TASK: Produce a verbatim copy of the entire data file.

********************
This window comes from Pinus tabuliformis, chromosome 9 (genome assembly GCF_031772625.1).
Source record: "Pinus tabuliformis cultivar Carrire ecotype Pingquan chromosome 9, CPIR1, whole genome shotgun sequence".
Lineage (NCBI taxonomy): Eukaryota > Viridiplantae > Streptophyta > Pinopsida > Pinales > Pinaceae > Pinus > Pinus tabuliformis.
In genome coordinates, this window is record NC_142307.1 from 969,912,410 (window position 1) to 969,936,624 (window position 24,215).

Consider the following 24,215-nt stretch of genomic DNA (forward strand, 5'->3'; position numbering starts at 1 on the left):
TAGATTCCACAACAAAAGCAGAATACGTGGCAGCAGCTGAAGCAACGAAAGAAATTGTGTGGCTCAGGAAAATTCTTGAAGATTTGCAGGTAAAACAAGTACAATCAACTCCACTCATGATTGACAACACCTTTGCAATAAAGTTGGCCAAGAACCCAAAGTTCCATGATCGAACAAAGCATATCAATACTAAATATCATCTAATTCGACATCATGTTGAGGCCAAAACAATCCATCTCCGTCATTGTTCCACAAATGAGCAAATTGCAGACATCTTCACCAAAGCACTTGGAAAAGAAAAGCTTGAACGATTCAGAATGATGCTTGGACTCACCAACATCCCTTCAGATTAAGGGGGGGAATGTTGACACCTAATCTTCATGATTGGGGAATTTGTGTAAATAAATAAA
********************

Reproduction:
This window comes from Pinus tabuliformis, chromosome 9 (genome assembly GCF_031772625.1).
Source record: "Pinus tabuliformis cultivar Carrire ecotype Pingquan chromosome 9, CPIR1, whole genome shotgun sequence".
Lineage (NCBI taxonomy): Eukaryota > Viridiplantae > Streptophyta > Pinopsida > Pinales > Pinaceae > Pinus > Pinus tabuliformis.
In genome coordinates, this window is record NC_142307.1 from 969,912,410 (window position 1) to 969,936,624 (window position 24,215).

Consider the following 24,215-nt stretch of genomic DNA (forward strand, 5'->3'; position numbering starts at 1 on the left):
TAGATTCCACAACAAAAGCAGAATACGTGGCAGCAGCTGAAGCAACGAAAGAAATTGTGTGGCTCAGGAAAATTCTTGAAGATTTGCAGGTAAAACAAGTACAATCAACTCCACTCATGATTGACAACACCTTTGCAATAAAGTTGGCCAAGAACCCAAAGTTCCATGATCGAACAAAGCATATCAATACTAAATATCATCTAATTCGACATCATGTTGAGGCCAAAACAATCCATCTCCGTCATTGTTCCACAAATGAGCAAATTGCAGACATCTTCACCAAAGCACTTGGAAAAGAAAAGCTTGAACGATTCAGAATGATGCTTGGACTCACCAACATCCCTTCAGATTAAGGGGGGGAATGTTGACACCTAATCTTCATGATTGGGGAATTTGTGTAAATAAATAAA